Robust Sparse Normalized LMAT Algorithms for Adaptive System Identification Under Impulsive Noise Environments

  • Rakesh PogulaEmail author
  • T. Kishore Kumar
  • Felix Albu


It is known that the conventional adaptive filtering algorithms can have good performance for non-sparse systems identification, but unsatisfactory performance for sparse systems identification. The normalized least mean absolute third (NLMAT) algorithm which is based on the high-order error power criterion has a strong anti-jamming capability against the impulsive noise, but reduced estimation performance in case of sparse systems. In this paper, several sparse NLMAT algorithms are proposed by inducing sparse-penalty functions into the standard NLMAT algorithm in order to exploit the system sparsity. Simulation results are given to validate that the proposed sparse algorithms can achieve a substantial performance improvement for a sparse system and robustness to impulsive noise environments.


Sparse system identification Adaptive filtering Normalized least mean absolute third (NLMAT) algorithm High-order error power Impulsive noise 



The work of Felix Albu was supported by a grant from the Romanian National Authority for Scientific research and Innovation, CNCS/CCCDI-UEFISCDI project number PN-III-P4-ID-PCE-2016-0339.


  1. 1.
    F. Adachi, E. Kudoh, New direction of broadband wireless technology. Wirel. Commun. Mob. Comput. 7(8), 969–983 (2007). CrossRefGoogle Scholar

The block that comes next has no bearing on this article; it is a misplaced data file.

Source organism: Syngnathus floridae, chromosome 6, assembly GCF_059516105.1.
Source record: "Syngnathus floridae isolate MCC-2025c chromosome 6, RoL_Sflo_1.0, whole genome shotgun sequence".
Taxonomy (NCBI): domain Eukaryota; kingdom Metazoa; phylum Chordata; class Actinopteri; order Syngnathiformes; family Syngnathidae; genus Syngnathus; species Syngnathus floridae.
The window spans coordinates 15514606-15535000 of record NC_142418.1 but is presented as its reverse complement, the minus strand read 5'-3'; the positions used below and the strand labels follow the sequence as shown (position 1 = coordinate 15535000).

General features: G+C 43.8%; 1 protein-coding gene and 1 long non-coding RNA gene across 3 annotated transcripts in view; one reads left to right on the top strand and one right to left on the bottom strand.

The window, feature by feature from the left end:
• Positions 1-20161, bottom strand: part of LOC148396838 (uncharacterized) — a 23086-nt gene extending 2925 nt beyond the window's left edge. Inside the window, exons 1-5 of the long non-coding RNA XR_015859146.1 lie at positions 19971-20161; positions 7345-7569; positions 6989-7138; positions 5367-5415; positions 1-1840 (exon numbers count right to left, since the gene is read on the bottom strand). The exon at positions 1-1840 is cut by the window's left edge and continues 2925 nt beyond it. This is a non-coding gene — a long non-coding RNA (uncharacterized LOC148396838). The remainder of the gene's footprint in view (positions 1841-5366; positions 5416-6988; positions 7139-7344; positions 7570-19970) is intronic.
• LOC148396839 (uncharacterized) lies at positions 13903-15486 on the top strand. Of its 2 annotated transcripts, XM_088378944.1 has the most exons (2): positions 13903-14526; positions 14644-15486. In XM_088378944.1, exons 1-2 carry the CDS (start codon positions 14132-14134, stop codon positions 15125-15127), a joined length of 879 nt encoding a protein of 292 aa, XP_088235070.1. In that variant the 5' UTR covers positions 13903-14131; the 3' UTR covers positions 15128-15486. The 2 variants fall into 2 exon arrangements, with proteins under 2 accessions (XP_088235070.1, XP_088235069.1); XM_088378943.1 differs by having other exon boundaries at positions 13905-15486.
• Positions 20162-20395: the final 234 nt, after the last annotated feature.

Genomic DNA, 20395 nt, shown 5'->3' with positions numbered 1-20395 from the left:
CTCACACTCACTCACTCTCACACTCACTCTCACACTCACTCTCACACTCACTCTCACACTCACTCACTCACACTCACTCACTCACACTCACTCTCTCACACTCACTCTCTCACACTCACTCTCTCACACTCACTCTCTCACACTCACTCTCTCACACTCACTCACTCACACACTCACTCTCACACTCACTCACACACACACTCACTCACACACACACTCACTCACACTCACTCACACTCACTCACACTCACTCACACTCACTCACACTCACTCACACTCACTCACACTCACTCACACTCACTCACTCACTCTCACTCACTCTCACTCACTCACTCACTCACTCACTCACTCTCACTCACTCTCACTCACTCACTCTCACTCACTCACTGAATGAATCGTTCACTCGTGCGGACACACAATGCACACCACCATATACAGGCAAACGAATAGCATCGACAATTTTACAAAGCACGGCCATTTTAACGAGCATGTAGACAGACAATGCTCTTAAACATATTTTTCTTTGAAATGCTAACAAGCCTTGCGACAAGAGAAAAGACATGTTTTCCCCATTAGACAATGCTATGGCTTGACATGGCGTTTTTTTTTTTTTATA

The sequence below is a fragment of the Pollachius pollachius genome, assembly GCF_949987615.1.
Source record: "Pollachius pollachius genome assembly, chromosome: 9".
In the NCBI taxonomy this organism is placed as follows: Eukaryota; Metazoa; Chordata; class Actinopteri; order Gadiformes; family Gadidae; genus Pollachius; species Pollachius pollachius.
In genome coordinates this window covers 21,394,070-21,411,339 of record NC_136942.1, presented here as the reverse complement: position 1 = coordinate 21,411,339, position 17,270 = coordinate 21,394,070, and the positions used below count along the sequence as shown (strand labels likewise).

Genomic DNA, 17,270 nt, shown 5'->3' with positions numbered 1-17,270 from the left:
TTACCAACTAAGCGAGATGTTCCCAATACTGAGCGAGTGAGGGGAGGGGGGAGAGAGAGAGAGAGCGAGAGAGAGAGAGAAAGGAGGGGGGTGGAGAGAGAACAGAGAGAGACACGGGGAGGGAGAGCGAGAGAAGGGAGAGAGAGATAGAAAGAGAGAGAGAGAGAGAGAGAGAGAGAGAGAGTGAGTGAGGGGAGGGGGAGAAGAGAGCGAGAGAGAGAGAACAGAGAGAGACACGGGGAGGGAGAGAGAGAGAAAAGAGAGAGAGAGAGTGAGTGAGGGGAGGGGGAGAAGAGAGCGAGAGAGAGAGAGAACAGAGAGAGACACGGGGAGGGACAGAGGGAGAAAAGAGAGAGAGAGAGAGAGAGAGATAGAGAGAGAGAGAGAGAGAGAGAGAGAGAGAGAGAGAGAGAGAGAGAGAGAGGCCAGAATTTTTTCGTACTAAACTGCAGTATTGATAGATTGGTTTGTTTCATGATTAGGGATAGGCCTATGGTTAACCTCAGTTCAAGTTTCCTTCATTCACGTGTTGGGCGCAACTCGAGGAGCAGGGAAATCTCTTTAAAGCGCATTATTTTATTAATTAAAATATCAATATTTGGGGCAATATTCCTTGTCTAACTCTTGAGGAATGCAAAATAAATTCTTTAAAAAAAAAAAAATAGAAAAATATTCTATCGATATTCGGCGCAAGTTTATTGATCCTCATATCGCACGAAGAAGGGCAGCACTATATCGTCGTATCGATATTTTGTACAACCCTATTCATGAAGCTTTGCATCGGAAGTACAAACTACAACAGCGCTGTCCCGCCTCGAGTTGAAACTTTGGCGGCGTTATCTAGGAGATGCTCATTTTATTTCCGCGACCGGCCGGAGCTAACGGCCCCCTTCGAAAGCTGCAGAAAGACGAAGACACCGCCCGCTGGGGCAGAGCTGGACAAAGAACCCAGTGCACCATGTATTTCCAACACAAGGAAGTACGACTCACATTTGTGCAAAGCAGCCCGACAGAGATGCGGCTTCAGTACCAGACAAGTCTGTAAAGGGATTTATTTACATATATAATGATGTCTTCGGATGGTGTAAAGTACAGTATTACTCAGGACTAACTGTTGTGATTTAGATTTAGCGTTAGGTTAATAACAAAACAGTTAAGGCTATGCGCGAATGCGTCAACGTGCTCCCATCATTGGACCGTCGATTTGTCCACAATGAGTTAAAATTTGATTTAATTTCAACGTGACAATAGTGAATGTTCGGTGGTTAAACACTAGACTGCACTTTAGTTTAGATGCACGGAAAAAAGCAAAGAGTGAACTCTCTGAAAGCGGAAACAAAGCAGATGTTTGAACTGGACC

2. 2.
    M.S. Aslam, N.I. Chaudhary, M.A.Z. Raja, A sliding-window approximation-based fractional adaptive strategy for Hammerstein nonlinear ARMAX systems. Nonlinear Dyn. 87(1), 519–533 (2017). CrossRefzbMATHGoogle Scholar
  3. 3.
    R. Baraniuk, Compressive sensing. IEEE Signal Process. Mag. 24(4), 118–121 (2007). CrossRefGoogle Scholar
  4. 4.
    J. Benesty, T. Gänsler, D.R. Morgan, M.M. Sondhi, S.L. Gay, Advances in Network and Acoustic Echo Cancellation (Springer, Berlin, 2001). CrossRefzbMATHGoogle Scholar
  5. 5.
    J. Benesty, S.L. Gay, An improved PNLMS algorithm, in IEEE International Conference on Acoustics, Speech, and Signal Processing (ICASSP), Orlando, FL, USA, May 2002, pp. 1881–1884.
  6. 6.
    E. Cand‘es, Compressive sampling. Int. Congr. Math. 3, 1433–1452 (2006). MathSciNetzbMATHGoogle Scholar
  7. 7.
    J. Chambers, A. Avlonitis, A robust mixed-norm adaptive filter algorithm. IEEE Signal Proc. Lett. 4(2), 46–48 (1997). CrossRefGoogle Scholar
  8. 8.